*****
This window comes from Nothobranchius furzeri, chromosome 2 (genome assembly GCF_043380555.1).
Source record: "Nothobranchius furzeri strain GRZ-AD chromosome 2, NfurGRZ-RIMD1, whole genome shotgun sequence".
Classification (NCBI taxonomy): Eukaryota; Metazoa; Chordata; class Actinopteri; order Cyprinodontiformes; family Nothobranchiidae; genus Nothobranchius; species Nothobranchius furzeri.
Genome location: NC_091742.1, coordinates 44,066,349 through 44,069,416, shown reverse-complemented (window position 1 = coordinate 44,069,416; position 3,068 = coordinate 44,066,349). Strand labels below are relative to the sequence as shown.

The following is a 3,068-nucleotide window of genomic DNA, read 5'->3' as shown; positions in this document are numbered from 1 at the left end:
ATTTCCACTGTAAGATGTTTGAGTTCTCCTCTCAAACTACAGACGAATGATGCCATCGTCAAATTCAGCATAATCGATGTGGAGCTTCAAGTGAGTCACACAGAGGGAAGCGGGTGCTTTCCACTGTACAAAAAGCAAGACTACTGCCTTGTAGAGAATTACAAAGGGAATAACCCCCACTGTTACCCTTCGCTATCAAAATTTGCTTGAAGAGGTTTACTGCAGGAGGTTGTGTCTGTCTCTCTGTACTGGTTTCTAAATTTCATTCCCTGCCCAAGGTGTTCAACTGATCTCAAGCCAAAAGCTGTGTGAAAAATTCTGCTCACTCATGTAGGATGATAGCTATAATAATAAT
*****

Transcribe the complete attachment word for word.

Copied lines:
This window comes from Nothobranchius furzeri, chromosome 2 (genome assembly GCF_043380555.1).
Source record: "Nothobranchius furzeri strain GRZ-AD chromosome 2, NfurGRZ-RIMD1, whole genome shotgun sequence".
Classification (NCBI taxonomy): Eukaryota; Metazoa; Chordata; class Actinopteri; order Cyprinodontiformes; family Nothobranchiidae; genus Nothobranchius; species Nothobranchius furzeri.
Genome location: NC_091742.1, coordinates 44,066,349 through 44,069,416, shown reverse-complemented (window position 1 = coordinate 44,069,416; position 3,068 = coordinate 44,066,349). Strand labels below are relative to the sequence as shown.

The following is a 3,068-nucleotide window of genomic DNA, read 5'->3' as shown; positions in this document are numbered from 1 at the left end:
ATTTCCACTGTAAGATGTTTGAGTTCTCCTCTCAAACTACAGACGAATGATGCCATCGTCAAATTCAGCATAATCGATGTGGAGCTTCAAGTGAGTCACACAGAGGGAAGCGGGTGCTTTCCACTGTACAAAAAGCAAGACTACTGCCTTGTAGAGAATTACAAAGGGAATAACCCCCACTGTTACCCTTCGCTATCAAAATTTGCTTGAAGAGGTTTACTGCAGGAGGTTGTGTCTGTCTCTCTGTACTGGTTTCTAAATTTCATTCCCTGCCCAAGGTGTTCAACTGATCTCAAGCCAAAAGCTGTGTGAAAAATTCTGCTCACTCATGTAGGATGATAGCTATAATAATAAT